1. Practical Guidelines: Lung Transplantation in Patients with Cystic Fibrosis

    PubMed Central

    Hirche, T. O.; Knoop, C.; Hebestreit, H.; Shimmin, D.; Solé, A.; Elborn, J. S.; Ellemunter, H.; Aurora, P.; Hogardt, M.; Wagner, T. O. F.; ECORN-CF Study Group

    2014-01-01

    There are no European recommendations on issues specifically related to lung transplantation (LTX) in cystic fibrosis (CF). The main goal of this paper is to provide CF care team members with clinically relevant CF-specific information on all aspects of LTX, highlighting areas of consensus and controversy throughout Europe. Bilateral lung transplantation has been shown to be an important therapeutic option for end-stage CF pulmonary disease. Transplant function and patient survival after transplantation are better than in most other indications for this procedure. Attention though has to be paid to pretransplant morbidity, time for referral, evaluation, indication, and contraindication in children and in adults. This review makes extensive use of specific evidence in the field of lung transplantation in CF patients and addresses all issues of practical importance. The requirements of pre-, peri-, and postoperative management are discussed in detail including bridging to transplant and postoperative complications, immune suppression, chronic allograft dysfunction, infection, and malignancies being the most important. Among the contributors to this guiding information are 19 members of the ECORN-CF project and other experts. The document is endorsed by the European Cystic Fibrosis Society and sponsored by the Christiane Herzog Foundation. PMID:24800072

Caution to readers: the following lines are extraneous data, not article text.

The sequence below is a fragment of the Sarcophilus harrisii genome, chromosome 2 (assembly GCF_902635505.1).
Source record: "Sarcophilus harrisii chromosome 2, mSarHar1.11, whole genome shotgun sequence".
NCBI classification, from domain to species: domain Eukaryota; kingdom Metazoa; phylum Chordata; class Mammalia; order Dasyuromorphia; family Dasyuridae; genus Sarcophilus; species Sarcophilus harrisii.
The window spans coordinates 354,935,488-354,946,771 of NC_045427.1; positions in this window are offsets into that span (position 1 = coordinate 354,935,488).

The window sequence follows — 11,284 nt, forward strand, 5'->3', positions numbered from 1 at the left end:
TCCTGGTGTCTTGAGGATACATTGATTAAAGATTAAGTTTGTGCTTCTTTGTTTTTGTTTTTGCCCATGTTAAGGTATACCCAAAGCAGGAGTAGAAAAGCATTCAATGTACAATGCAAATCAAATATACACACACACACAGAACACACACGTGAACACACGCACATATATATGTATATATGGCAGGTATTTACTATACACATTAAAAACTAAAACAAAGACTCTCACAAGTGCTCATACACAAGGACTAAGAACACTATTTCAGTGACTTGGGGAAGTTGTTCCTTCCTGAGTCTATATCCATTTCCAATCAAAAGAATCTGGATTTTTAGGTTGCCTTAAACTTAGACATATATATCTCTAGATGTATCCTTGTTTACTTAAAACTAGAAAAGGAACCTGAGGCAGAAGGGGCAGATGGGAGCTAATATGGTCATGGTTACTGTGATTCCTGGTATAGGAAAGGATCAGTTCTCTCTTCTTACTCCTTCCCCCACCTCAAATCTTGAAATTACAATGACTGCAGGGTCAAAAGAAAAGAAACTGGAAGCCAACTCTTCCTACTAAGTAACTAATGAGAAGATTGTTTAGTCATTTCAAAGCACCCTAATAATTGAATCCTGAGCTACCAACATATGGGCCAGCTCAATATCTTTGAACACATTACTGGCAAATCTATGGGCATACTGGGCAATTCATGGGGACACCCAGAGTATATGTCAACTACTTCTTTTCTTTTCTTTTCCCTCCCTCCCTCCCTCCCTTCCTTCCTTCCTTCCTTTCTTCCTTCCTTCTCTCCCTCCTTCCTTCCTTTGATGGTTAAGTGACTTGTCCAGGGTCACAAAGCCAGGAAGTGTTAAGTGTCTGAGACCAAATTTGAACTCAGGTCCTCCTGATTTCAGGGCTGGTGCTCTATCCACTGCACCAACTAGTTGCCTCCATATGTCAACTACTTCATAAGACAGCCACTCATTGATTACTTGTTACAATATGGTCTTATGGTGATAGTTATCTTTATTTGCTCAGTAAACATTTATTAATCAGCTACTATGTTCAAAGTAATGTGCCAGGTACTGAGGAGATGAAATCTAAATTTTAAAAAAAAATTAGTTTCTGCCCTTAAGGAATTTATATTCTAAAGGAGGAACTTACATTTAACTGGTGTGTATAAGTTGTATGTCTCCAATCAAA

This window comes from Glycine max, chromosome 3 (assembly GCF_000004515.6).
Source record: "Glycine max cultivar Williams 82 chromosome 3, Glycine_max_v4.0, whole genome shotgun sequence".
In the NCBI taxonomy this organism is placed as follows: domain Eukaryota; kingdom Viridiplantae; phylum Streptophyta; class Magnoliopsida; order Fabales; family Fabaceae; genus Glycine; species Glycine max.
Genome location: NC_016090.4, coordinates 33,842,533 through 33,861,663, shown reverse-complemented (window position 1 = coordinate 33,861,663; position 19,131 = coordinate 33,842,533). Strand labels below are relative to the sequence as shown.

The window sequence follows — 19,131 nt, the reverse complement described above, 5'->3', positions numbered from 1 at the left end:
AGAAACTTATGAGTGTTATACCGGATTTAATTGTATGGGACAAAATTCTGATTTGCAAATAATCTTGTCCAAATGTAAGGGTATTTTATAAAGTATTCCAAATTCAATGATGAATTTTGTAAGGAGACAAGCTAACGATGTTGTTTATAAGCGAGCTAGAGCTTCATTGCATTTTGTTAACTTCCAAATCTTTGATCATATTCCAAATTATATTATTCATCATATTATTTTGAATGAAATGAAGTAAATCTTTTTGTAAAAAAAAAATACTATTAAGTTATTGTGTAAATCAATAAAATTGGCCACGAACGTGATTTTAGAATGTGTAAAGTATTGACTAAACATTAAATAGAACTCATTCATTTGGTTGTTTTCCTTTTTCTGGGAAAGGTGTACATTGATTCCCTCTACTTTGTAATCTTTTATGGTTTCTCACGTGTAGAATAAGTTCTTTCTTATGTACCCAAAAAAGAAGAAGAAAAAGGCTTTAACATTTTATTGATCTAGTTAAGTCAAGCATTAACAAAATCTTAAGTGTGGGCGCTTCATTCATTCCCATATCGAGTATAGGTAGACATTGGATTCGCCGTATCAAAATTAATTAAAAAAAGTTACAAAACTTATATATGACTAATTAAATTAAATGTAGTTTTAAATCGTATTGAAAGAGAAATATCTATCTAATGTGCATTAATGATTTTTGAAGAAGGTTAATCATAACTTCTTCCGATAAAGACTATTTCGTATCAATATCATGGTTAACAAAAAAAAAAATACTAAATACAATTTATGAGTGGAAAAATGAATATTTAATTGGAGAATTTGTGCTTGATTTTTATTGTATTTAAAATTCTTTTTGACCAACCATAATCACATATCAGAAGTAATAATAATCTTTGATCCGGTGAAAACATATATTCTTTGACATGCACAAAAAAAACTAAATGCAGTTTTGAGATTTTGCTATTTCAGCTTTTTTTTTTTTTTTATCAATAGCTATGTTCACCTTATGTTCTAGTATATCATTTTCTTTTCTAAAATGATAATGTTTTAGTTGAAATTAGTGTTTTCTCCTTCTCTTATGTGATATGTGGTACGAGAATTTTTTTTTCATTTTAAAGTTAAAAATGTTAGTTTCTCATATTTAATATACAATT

2. Laboratory Medicine Best Practice Guideline: Vitamins A, E and the Carotenoids in Blood

    PubMed Central

    Greaves, Ronda F; Woollard, Gerald A; Hoad, Kirsten E; Walmsley, Trevor A; Johnson, Lambro A; Briscoe, Scott; Koetsier, Sabrina; Harrower, Tamantha; Gill, Janice P

    2014-01-01

    Despite apparent method similarities between laboratories there appear to be confounding factors inhibiting uniform reporting and standardisation of vitamin assays. The Australasian Association of Clinical Biochemists (AACB) Vitamins Working Party, in conjunction with The Royal College of Pathologists of Australasia Quality Assurance Programs, has formulated a guideline to improve performance, reproducibility and accuracy of fat-soluble vitamin results. The aim of the guideline is to identify critical pre-analytical, analytical and post-analytical components of the analysis of vitamins A, E and carotenoids in blood to promote best practice and harmonisation. This best practice guideline has been developed with reference to the Centers for Disease Control and Prevention (CDC) “Laboratory Medicine Best Practices: Developing an Evidence-Based Review and Evaluation Process”. The CDC document cites an evaluation framework for generating best practice recommendations that are specific to laboratory medicine. These 50 recommendations proposed herein, were generated from a comprehensive literature search and the extensive combined experience of the AACB Vitamins Working Party members. They were formulated based on comparison between an impact assessment rating and strength of evidence and were classified as either: (1) strongly recommend, (2) recommend, (3) no recommendation for or against, or (4) recommend against. These best practice recommendations represent the consensus views, in association with peer reviewed evidence of the AACB Vitamins Working Party, towards best practice for the collection, analysis and interpretation of vitamins A, E and carotenoids in blood. PMID:25210208